Those hunting for bargains at Minnesota retailers Friday morning found that Black Friday's steady slide back into Thanksgiving Day made for smoother shopping.
By sunrise Friday, it was clear that the post-Thanksgiving shopping at St. Paul big box stores was less frenzied than in years past. At Target, the half-empty parking lots and clear checkout lanes were a relief to shoppers hoping to avoid big crowds.
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Karissa Meyers, 30, braved bigger crowds Thursday night to score a new iPad — a Christmas present for herself. Come Friday morning, she and family members skipped their usual 4 a.m. start and headed to Target around 8 a.m.
Meyers, a marketing manager, felt like she had stumbled on a secret, as buying toys for her nieces was a piece of cake.
"The stores are empty. There are no lines and you still have a lot of the deals left," she said.
Lacey Nielsen, 31, went to Target Friday morning planning to grab a gift card and perhaps a few presents for relatives. But the healthy stack of 39-inch flat-screen TVs was too much to pass up.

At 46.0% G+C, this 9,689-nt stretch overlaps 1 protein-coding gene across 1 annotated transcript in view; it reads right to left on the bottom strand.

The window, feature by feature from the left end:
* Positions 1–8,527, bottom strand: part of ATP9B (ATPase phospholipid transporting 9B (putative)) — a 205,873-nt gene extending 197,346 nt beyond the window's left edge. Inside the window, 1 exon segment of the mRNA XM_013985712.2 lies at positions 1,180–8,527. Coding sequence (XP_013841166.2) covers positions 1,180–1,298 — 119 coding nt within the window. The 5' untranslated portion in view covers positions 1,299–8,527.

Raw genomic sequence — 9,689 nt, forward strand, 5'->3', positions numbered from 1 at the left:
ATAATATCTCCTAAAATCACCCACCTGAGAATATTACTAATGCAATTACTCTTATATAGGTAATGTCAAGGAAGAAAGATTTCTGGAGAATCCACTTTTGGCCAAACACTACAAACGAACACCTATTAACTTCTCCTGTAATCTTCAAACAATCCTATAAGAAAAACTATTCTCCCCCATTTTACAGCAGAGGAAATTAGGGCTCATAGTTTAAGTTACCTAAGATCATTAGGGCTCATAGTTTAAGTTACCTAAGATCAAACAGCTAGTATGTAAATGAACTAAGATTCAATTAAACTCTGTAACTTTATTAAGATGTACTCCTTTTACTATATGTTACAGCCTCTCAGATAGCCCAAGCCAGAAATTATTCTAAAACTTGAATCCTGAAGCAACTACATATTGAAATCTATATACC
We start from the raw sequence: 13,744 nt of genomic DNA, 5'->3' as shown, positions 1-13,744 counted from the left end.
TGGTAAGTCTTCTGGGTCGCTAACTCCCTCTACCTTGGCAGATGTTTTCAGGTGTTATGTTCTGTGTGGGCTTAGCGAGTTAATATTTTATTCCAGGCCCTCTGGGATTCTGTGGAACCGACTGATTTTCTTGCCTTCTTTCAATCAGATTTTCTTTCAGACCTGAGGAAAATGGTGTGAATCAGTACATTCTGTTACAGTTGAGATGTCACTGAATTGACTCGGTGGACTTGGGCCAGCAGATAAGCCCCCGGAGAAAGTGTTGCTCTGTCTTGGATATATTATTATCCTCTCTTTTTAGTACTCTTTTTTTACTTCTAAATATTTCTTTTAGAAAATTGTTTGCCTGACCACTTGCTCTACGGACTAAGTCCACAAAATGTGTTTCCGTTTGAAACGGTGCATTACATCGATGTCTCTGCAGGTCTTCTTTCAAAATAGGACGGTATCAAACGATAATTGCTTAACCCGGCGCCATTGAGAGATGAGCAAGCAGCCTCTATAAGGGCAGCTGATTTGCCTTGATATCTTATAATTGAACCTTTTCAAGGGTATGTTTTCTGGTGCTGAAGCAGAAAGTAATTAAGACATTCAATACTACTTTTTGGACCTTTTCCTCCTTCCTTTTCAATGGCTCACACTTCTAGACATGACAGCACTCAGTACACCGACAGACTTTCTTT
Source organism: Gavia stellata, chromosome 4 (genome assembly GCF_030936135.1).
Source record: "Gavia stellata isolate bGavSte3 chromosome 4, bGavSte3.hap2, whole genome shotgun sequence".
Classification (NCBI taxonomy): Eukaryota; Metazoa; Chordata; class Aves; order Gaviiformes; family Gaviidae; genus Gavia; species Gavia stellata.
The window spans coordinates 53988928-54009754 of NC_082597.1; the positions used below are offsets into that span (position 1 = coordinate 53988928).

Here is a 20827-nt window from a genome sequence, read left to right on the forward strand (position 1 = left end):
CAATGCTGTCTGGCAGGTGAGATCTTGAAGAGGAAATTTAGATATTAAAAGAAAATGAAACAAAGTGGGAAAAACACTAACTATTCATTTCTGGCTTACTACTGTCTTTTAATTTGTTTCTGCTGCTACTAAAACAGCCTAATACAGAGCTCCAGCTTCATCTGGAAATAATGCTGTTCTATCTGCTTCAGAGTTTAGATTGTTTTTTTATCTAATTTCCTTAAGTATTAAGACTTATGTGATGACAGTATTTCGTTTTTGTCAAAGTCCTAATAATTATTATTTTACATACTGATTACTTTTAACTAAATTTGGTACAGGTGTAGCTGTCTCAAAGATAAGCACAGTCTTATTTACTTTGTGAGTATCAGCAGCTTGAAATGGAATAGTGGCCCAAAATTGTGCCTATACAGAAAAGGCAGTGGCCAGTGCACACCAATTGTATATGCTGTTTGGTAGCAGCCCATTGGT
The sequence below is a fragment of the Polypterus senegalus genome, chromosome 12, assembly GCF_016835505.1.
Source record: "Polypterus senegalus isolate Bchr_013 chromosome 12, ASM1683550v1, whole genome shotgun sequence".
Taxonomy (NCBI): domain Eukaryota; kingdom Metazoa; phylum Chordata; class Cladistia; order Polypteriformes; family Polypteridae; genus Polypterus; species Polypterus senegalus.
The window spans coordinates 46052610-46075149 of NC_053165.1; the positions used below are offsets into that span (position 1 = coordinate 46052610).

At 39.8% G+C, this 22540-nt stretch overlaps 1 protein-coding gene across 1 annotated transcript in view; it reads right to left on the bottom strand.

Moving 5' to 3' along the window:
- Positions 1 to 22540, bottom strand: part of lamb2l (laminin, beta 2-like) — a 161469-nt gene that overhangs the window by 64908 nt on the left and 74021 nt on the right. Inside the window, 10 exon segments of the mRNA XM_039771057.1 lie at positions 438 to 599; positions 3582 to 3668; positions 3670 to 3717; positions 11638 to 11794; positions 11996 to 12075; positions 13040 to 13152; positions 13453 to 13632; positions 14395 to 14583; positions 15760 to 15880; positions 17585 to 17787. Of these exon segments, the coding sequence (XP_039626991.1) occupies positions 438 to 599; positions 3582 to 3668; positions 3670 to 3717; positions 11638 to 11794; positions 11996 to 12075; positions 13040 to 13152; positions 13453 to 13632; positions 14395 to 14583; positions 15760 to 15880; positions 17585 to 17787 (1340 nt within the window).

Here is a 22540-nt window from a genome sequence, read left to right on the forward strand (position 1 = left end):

She grabbed three: One for mom, one for her sister and one for herself.
"It's kind of funny because I don't even watch TV, and here I am buying three TVs," Nielsen said.
Shopping at a Wal-Mart across the street, Ken Blodgett said he knew why the crowds were tamer than usual: the Internet.
More Americans may be doing their holiday shopping online, but Blodgett, 59, proudly insisted he's not one of them. No shopping enthusiast in general, Blodgett purposely waited until 7:30 a.m. to hit the stores in search of a heavy-duty vacuum and a copy of "Captain America" on DVD.
"I don't like the crushing through the door, the mob," he said.